The multiplayer modes are super-fun as well, but a lot of the novelty is lost on many folks who just want to run around and avoid the challenge of trying to blend in with the crowd. This doesn’t happen in every game, but it happened in enough of the matches that it sort of made me move onto other multiplayer gaming options, though I still re-play the hell out of the story.

The best part of the game, in my opinion, are the naval battles you can take part in with your ship (once you complete the missions to get it). It’s really well-done and very fun.

There haven’t been a ton of glitches, (at least, I hear, compared to the Wii U version) but I did run into a cart that was half in the ground (vertically) so the driver was facing the sky, but with no horses.

If you liked the previous Assassin’s Creed games, you’ll like this too…and you’ll especially like it if you’re a history buff, or have been to Boston. It’s really fun to be able to walk around the Freedom Trail in-game.

Check it out!

JOE Rating: ★★★★

Game Trailer For Assassin’s Creed III

The Anubis Gates, by Tim Powers (1983)

The Anubis Gates, by Tim Powers (1983)

Original Release Date: 1983
Publisher: Ace Books
Author: Tim Powers

The Anubis Gates, by Tim Powers, is a very complicated novel that deals with the concept of time travel and is also considered one of the foremost classics of contemporary steampunk fiction (though I’m not one-hundred percent why that is, seeing as there really isn’t any steam or punk) .

The story is set in 1983, after a brief introduction that takes place in the 1800’s. The protagonist of the story, Brendan Doyle, is asked to a meeting by a millionaire named J. Cochran Darrow because Doyle is a poetry expert and is noted for being very intimate in his knowledge of Samuel Taylor Coleridge and a poet (created by the Tim Powers for the novel) named William Ashbless…and the romantic poets in general.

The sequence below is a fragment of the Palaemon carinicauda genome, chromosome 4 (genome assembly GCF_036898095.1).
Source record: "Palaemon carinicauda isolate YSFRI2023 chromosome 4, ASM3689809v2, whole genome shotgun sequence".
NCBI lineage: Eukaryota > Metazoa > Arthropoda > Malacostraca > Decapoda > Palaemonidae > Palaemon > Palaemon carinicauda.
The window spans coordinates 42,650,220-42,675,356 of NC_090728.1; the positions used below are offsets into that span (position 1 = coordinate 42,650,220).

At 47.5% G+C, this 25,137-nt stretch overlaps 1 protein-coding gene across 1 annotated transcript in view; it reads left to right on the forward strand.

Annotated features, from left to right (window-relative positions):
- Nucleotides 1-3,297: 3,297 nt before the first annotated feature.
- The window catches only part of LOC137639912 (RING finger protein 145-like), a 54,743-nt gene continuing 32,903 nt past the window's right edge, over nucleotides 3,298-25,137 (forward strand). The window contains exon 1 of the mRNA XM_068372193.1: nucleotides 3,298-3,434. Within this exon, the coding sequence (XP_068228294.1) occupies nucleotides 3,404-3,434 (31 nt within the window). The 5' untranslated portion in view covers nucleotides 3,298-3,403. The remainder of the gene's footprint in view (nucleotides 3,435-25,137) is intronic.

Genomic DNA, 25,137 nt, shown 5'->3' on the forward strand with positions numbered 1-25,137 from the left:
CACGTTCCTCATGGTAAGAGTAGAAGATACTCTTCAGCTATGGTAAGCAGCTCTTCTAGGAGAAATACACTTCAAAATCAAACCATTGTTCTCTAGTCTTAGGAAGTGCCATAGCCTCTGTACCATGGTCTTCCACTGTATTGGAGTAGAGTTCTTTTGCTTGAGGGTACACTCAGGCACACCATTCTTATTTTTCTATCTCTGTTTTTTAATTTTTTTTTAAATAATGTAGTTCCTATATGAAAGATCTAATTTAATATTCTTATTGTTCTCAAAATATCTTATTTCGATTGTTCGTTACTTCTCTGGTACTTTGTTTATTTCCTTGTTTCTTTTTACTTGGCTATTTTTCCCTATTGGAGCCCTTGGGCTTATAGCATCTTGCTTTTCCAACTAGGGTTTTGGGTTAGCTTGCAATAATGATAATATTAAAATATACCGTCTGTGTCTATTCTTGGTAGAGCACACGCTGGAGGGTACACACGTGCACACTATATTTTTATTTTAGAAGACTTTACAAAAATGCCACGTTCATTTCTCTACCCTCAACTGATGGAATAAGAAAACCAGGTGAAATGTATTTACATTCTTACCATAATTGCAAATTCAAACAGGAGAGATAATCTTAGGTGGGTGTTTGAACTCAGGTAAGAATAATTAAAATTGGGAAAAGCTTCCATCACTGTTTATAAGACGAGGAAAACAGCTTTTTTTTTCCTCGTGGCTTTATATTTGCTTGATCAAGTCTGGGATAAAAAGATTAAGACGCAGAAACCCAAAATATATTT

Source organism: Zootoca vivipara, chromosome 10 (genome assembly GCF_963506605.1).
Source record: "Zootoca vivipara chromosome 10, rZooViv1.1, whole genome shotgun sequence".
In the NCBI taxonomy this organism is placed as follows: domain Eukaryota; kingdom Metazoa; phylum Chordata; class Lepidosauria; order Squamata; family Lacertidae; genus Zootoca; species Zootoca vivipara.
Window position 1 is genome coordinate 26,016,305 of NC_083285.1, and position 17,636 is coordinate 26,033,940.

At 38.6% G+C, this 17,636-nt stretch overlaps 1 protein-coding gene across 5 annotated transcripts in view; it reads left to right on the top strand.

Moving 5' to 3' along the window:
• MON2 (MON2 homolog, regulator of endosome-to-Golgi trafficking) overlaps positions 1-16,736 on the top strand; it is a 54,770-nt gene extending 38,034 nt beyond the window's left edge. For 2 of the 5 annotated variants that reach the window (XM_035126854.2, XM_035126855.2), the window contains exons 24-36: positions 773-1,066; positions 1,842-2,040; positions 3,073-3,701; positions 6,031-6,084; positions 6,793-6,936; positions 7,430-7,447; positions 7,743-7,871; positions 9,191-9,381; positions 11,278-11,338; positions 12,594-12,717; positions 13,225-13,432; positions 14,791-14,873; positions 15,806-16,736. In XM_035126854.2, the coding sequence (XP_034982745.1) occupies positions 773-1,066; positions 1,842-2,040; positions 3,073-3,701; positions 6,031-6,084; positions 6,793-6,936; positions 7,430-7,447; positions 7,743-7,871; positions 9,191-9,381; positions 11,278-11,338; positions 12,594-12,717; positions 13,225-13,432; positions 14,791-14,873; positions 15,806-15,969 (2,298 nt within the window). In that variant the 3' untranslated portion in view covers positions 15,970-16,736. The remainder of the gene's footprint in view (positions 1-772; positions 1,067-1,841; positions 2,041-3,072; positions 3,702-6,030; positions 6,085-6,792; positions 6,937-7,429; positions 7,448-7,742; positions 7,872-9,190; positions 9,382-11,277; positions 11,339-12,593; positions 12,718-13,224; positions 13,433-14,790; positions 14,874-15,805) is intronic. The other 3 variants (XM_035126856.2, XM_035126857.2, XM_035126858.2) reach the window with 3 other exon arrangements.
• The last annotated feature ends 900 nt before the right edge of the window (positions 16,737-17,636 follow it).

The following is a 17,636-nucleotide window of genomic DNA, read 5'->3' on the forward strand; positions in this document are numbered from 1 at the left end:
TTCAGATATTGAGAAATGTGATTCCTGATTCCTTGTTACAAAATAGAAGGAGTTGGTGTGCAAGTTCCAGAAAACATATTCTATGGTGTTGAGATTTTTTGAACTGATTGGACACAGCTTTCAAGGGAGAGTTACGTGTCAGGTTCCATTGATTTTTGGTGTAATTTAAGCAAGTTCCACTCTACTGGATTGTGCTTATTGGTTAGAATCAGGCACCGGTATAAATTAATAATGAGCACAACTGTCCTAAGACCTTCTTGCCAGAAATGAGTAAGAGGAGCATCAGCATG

Darrow has apparently figured out the secret of time travel, in which there are multiple windows through time (able to be calculated mathematically) in which someone can just pop in for the duration, which varies from entryway to entryway. Darrow is charging people one million dollars each to go back in time and see a lecture put on by Samuel Taylor Coleridge. During the trip, Doyle is kidnapped and misses his jump back  to present-day and finds himself living on the streets of London in the 1800’s, reduced to panhandling and other money-making schemes in order to survive long enough to find a way back or at the very least live out his days in comfort with his knowledge of the future. Along the way, he meets many incredible characters such as Lord Byron, William Ashbless, Samuel Taylor Coleridge, a magical and sadistic clown named Horrabin, Muhammad Ali (not the boxer…the Ottoman commander in Egypt in the 1800’s) and an evil shape-shifting werewolf serial killer named Dog Face Joe.

Yup.

Tim Powers is great at setting the scene. He uses authentic phrases and language that I actually had to look up to know what it meant. If I hadn’t looked it up, I still would have been able to glean what it meant due to his use of context, so it was sort of fun to have that choice. An example of how he did this is during a conversation between gypsies at the beginning, where two men are conversing and it goes like “Will you eat some dinner? They’ve got a hotchewitchi on the fire, smells very kushto.” Hotchewitchi is hedgehog/groundhog and Kushto means “good”. I had to look those both up but then later on it was alluded to in context and I figured out I most likely wouldn’t have had to look them up in the first place.

The characters are all very memorable and I really enjoyed getting to meet Lord Byron and Samuel Taylor Coleridge. The setting was very detailed. We saw London through the eyes of a modern man seeing what had changed from 1983 to the 1800’s. It was really neat.

There were a few drawbacks, such as some pacing issues (I felt, anyway) toward the end and some confusing shifts in time where we miss entire swaths of Doyle’s shenanigans.

Overall, if you like Steampunk or Sci-Fi, time travel or fantasy (especially all of the above) then check it out. It’s a good read.

JOE Rating: ★★★★

Check out a preview of the book for free, HERE